We like it when things go according to plan. Even when it comes to death, we long to have some semblance of control over our path. So when those best-laid plans are disrupted by the unexpected, it’s only natural to assume the worst.
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This is an unofficial transcript meant for reference. Accuracy is not guaranteed.
It's an unremarkable stretch of land by both standards, wide open field surround the place with marshland and the occasional rise in the landscape.
It's the scottish highlands in just about every way you can imagine windy, wet and steal gray and immensely beautiful, but it's also haunted.
Many who visit this patch of land due EAST of Iron S have reported the most unusual experiences. Some visit,
We have seen injured men line in the tall grass only to watch them vanish as they move in for a closer look,
Where is witnessed men in military uniforms, walking out of the march toward them an artist of all local birds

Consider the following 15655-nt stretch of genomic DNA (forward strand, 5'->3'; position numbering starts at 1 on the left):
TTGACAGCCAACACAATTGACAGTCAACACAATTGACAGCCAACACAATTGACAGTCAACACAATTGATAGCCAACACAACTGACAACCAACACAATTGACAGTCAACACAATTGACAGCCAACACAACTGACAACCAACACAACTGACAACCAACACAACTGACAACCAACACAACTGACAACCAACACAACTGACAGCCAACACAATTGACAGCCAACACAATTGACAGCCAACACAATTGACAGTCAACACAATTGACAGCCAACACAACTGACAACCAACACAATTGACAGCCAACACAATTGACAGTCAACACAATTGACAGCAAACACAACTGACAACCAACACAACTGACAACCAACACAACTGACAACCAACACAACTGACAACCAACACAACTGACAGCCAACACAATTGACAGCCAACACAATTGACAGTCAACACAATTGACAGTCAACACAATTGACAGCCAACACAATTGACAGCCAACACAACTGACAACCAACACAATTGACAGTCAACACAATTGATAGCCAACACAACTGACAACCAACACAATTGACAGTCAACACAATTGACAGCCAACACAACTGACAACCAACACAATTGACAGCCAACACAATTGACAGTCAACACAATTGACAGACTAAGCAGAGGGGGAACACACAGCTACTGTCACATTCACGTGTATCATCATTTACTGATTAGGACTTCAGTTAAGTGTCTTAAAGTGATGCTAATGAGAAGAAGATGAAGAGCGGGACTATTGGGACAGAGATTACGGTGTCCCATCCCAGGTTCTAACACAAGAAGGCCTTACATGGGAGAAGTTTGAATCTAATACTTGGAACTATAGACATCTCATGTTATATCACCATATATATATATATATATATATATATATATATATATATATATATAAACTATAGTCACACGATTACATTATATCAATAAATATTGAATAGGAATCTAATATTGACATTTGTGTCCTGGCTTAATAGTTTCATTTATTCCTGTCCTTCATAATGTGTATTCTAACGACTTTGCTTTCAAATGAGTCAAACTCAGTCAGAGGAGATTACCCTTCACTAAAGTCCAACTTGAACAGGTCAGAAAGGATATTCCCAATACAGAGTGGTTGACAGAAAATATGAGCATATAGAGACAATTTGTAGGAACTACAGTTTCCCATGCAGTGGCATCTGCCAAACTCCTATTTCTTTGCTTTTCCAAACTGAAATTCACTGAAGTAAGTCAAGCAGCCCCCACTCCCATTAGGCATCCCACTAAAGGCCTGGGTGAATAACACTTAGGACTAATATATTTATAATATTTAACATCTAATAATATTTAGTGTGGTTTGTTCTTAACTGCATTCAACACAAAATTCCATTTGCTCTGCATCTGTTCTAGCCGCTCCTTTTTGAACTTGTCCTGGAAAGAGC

their avoid the area altogether or somehow feel compelled to remain silent, adding to the eerie atmosphere.
The good news is that these sightings only happen once a year on April. Sixteenth. That's me
Cuz, the land is the site of a bloody battle known as the battle of Culloden. It was a confrontation that took place in one thousand, seven hundred and forty six between british forces and rebels from the Jacobite uprising and a conflict that saw the loss of nearly two thousand five hundred,
and every year, on the anniversary of that tragic event, the past, it seems, returns to make itself known, because some tragedies are too difficult to move on from and as a result, they not
At the present, either through unusual experiences or the details of the stories we still tell about them today, but it's not the only battlefield known to be haunted by the events they once played host to
all over the world there are locations where soldiers fought and died at still seem to have an atmosphere of their own where the darkness as yet to let go, and it's easy to understand.
Why? All of that pain and suffering and death concentrated into one location, can't help but leave a mom
even in a relatively new country. Like the United States, there are countless battlefields with the reputation for something darker, as if the past still waits for us behind a thin veil.
Thanks to its pivotal role in american history and the man,
Now suffering that took place, there is
on battlefield that most people today have heard of. Even if they don't know about the shadows, it contains Gettysburg, I'm Erin Monkey, and this is lore. It wasn't just a battle- that's probably not a shock to many people, but if we are honest most of the time someone says the